I like Oxford American. Lots of people say it’s the New Yorker of the South, which is to say that some of its elegant, long-form pieces brim with Southern hospitality. The voices are polished, engaging. “Come on in,” they seem to say.

Well, hurricane season winding down, and so Katrina and New Orleans are out of the headlines again, but the most recent issue of the magazine offers poignant stories about how the city is coming back.

Check out this lovely account of a first year teacher who uses Lil Wayne songs to connect with his students.

Once I witnessed a group of students huddled around a speaker listening to Lil Wayne. They had heard these songs before, but were nonetheless gushing and guffawing over nearly every line. One of them, bored and quiet in my classroom, was enthusiastically, if vaguely, parsing each lyric for his classmates: “You hear that? Cleaner than a virgin in detergent. Think on that.”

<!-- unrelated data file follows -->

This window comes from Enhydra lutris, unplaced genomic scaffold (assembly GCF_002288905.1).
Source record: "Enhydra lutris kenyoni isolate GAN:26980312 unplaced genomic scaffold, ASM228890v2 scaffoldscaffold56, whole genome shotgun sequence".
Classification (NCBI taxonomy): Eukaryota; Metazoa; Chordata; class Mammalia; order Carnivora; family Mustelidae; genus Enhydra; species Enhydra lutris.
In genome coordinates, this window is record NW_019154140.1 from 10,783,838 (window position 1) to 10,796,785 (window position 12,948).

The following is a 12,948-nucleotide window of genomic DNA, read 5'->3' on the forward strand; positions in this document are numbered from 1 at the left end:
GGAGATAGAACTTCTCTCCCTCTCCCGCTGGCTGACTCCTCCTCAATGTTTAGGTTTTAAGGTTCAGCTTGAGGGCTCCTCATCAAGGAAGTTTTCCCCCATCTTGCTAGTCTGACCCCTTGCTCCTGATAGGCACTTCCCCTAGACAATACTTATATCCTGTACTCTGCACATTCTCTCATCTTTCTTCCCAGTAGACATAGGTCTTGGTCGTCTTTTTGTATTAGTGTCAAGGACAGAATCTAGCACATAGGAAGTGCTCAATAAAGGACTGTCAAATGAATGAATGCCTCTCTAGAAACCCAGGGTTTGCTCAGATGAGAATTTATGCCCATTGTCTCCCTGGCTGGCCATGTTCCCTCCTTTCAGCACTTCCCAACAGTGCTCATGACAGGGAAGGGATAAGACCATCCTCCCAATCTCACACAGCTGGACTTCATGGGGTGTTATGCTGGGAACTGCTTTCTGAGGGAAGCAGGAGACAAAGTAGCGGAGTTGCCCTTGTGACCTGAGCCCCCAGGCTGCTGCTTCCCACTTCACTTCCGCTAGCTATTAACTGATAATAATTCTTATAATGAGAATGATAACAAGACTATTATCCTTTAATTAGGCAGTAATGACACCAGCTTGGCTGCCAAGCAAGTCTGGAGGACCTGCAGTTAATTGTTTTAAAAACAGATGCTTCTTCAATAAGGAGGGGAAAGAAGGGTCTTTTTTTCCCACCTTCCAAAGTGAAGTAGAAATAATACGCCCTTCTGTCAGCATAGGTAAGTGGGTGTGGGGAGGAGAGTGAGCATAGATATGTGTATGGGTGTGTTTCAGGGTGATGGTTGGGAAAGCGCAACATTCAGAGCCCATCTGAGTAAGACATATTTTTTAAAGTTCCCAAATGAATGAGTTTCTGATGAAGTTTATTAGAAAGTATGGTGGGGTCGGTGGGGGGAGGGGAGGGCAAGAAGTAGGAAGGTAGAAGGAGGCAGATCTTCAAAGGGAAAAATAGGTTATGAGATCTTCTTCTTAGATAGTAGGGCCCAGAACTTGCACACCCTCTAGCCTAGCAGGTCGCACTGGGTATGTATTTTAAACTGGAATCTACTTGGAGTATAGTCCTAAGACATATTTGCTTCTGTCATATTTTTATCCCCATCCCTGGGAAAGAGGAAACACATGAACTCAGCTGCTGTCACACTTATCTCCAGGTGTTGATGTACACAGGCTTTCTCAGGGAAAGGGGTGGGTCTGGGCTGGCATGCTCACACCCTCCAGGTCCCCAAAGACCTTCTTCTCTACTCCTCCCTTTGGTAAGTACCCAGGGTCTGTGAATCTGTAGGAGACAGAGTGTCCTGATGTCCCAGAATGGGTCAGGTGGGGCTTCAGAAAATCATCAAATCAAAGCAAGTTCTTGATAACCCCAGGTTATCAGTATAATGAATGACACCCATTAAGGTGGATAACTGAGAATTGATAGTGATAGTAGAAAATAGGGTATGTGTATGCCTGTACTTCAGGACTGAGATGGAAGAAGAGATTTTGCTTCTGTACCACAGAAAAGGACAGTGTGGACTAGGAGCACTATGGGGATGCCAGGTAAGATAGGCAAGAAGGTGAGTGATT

Pulling out the go-to insult of high schoolers everywhere, a girl nearby questioned their sexuality. “Y’all be in to Lil Wayne so much you sound like girls,” she said.

They just kept listening. Then one of the boys was simply overtaken by a lyrical turn. He stood up, threw up his hands, and began hollering. “I don’t care!” he shouted. “No homo, no homo, but that boy is cute!”

Katia Bachko is on staff at The New Yorker.